Saturday, February 20, 2016

#MakeInIndia week

It’s been an exciting week for Indian business

(Published today in Business Standard)

Dear World, aka non-Indian Hindus,

As everyone knows, India is business heaven. We don’t rest on piffling perfection, however, and invite you to invest your money in the many more booming opportunities we are determined to think up. Do stop mumbling about Vodafone and check out this very cool lion!

Look, we’ve had a bad few months in the anti-national paid media. There was a bit of bad business with beef. We tanked in Bihar. The Delhi Chief Minister took our raid badly. There was a slight national security cockup at an air base. Then a student called Rohith Vemula offed himself in Hyderabad, and everyone jumped down our throat. The stock market has been feeling poorly, and the rupee… Look, please just give us your money? Just promise to, so that we can put a bit of good news in the papers. Thank you!

We just concluded our huge investment-attracting #MakeInIndia week in Mumbai, and boy, was it a big impressive jamboree. Here’s how it went.

February 13: Inaugural day! The newspapers were filled with Home Minister Rajnath Singh’s tweet from the previous day, saying that we wouldn’t tolerate anyone who chants anti India slogans and challenges the nation’s sovereignty and integrity. This was after some Jawaharlal Nehru University students held a meeting to discuss capital punishment, and a student leader called Kanhaiya Kumar made a heinous speech calling for freedom. Go, Rajnath.

February 14: Day two! Worship Your Parents day was celebrated all over India in the traditional way, with couples dodging policemen to feed each other chocolate and kiss behind bushes, and patriots dragging them out and trying to frogmarch them to the altar. In the evening a huge embarrassing fire broke out on a #MakeInIndia stage. Funny coincidence (funny peculiar, not funny ha ha), a huge embarrassing fire also broke out in Delhi over how we charged Kanhaiya Kumar with sedition, on the basis of… we’ll get back to you on that, still working on it. Also Rajnath Singh said that Pakistani terrorist Hafiz Saeed was behind the JNU meeting. It sounded good at the time.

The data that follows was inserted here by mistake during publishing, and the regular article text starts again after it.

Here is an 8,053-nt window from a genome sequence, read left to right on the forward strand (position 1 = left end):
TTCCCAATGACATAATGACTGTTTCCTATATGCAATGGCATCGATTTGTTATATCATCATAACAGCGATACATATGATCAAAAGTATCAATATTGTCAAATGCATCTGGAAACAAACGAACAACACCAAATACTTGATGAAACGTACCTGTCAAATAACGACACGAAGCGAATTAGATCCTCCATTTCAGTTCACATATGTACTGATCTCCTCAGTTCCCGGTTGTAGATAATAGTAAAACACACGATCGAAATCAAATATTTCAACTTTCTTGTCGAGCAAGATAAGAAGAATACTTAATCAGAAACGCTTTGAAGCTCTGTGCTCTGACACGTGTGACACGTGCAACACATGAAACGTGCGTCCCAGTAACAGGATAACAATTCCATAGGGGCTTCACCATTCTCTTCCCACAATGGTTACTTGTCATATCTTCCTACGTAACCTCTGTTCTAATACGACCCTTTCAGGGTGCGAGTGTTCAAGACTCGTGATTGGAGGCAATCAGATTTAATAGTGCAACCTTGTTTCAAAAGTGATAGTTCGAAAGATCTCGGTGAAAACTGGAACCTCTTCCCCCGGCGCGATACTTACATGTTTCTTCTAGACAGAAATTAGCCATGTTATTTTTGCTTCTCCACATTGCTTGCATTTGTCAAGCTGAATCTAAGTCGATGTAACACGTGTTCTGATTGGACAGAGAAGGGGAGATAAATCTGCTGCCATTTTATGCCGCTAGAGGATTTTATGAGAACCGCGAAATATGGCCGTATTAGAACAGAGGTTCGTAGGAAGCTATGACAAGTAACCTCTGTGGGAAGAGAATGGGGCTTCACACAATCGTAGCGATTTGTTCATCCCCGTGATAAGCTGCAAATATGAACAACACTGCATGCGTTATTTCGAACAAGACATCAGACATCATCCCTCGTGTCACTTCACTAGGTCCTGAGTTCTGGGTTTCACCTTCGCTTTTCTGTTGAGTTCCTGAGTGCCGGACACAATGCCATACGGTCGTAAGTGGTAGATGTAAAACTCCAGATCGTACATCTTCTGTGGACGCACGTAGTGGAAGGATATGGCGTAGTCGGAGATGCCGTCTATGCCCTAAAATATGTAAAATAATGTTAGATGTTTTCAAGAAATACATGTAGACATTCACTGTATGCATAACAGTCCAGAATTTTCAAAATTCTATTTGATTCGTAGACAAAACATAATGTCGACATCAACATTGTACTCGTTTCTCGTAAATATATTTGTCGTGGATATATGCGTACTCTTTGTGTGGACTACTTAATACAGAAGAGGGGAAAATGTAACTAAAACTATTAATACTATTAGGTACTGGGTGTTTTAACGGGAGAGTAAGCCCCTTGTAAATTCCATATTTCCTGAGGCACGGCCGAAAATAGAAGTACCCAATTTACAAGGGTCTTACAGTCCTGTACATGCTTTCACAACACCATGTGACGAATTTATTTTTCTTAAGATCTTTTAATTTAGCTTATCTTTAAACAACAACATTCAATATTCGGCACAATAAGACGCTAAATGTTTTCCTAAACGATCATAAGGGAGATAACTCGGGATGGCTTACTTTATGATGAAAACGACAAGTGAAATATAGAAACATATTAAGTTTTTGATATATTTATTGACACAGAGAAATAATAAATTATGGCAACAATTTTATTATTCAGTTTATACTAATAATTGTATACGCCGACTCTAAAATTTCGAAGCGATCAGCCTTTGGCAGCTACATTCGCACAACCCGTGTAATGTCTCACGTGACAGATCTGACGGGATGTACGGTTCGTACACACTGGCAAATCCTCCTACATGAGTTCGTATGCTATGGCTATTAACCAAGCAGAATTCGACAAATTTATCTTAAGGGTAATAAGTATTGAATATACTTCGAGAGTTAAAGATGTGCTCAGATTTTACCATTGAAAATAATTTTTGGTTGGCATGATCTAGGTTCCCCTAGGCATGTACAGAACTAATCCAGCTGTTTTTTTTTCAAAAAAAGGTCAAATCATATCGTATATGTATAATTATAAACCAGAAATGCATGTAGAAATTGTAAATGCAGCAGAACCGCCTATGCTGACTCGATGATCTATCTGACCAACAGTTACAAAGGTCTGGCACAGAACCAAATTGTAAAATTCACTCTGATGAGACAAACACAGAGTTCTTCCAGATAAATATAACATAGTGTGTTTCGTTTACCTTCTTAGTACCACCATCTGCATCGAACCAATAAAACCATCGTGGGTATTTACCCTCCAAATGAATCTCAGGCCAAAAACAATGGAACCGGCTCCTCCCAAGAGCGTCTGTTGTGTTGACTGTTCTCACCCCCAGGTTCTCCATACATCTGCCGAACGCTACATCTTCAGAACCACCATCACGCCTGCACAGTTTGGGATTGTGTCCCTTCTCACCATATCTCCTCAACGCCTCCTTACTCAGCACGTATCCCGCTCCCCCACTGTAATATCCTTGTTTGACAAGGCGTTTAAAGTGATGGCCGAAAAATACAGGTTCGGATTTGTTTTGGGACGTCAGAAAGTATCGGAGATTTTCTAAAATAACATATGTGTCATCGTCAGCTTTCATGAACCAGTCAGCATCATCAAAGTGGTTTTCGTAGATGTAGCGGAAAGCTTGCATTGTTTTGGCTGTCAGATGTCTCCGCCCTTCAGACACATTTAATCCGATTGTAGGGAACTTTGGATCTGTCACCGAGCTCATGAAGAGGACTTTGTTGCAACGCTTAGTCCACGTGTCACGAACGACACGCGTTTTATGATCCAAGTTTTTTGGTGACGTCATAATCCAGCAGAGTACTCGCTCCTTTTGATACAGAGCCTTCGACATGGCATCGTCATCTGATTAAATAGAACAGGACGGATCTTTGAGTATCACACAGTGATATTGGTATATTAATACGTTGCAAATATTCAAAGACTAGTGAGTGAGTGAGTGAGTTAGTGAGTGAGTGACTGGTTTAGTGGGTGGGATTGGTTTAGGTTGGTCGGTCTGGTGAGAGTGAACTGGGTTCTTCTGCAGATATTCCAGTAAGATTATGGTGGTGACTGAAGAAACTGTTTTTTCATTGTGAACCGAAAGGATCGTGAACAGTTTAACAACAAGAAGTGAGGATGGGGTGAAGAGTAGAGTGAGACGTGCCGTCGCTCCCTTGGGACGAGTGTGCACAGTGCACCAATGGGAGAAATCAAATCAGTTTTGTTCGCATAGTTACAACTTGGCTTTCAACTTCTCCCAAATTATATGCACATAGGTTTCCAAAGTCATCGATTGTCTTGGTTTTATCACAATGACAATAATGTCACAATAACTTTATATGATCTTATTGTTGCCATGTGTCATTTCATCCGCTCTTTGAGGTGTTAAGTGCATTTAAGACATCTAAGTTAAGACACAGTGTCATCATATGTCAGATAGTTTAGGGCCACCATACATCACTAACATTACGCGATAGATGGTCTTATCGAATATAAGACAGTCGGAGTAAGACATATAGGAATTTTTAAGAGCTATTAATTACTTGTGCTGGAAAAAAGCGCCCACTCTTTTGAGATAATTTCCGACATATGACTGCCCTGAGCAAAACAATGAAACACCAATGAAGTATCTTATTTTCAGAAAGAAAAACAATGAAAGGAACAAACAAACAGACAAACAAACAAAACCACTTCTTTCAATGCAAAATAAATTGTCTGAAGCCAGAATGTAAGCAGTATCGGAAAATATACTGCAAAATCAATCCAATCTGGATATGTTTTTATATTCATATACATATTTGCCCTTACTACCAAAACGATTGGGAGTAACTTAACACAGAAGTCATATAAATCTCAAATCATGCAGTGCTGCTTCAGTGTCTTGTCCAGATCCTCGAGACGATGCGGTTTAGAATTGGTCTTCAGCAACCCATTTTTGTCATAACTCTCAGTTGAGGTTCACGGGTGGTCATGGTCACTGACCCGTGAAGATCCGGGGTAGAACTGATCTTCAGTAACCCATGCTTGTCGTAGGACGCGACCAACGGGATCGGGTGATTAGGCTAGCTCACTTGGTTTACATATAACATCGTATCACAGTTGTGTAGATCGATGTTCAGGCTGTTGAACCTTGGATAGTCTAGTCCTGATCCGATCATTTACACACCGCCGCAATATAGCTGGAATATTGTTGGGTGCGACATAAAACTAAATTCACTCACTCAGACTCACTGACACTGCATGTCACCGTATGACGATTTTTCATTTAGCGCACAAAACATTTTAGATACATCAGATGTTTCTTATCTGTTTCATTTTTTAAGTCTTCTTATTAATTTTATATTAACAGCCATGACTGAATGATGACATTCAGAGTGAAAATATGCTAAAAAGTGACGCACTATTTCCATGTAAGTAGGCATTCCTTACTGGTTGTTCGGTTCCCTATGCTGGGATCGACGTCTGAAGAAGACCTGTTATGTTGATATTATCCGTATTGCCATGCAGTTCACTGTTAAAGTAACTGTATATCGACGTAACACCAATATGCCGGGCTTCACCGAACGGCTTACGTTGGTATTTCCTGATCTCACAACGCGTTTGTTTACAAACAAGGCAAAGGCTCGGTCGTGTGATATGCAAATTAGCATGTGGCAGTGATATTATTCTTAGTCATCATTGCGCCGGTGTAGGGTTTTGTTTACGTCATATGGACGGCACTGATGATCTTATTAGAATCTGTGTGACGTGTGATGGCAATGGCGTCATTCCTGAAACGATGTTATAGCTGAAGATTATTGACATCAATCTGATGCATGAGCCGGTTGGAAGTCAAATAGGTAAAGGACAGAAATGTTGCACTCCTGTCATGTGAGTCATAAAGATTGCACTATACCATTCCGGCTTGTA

February 15: Sigh, day three. Turned out the Hafiz Saeed tweet about JNU was from a fake account. How was Commissioner of Police Bassi to know? Still, the anti-national-if-not-terrorist Kanhaiya Kumar, was taken to court, where some patriotic lawyers beat up JNU students and staff, and pro-Porkistan media. Our MLA, OP Sharma, also beat up someone, good for him. What about Hanamanthappa? The media went bananas—the selfish libtards always make everything about them. God, loving your country is politically exhausting.

February 16: Noisy, noisy television debates. Bassi reminded everyone that we can’t just toss OP Sharma in jail just because of a camera lens, we have to look at it from a legal lens. Amazing that we have to point these things out. We’re passing a hat around the office to gift Bassi a spa coupon after he retires.

February 17: Um, so the journos got beaten up again today, and the Supreme Court is pissed off, and we’ve managed to get Rs 5,000 lakh crore investment in articles, editorials, petitions, and televised screaming matches about JNU and it turns out the videos were doctored and everyone is marching everywhere and everything is a mess and nobody’s paying attention to #MakeInIndia. Now we’re thinking Go, Rajnath, but in a different way.

February 18: Concluding day! We’ve fixed everything—we’re making all central universities put a giant flag on their campuses. That’s Phase 1. In Phase 2, we will make it mandatory for all Indians to surgically implant a Tricolour on the top of their heads.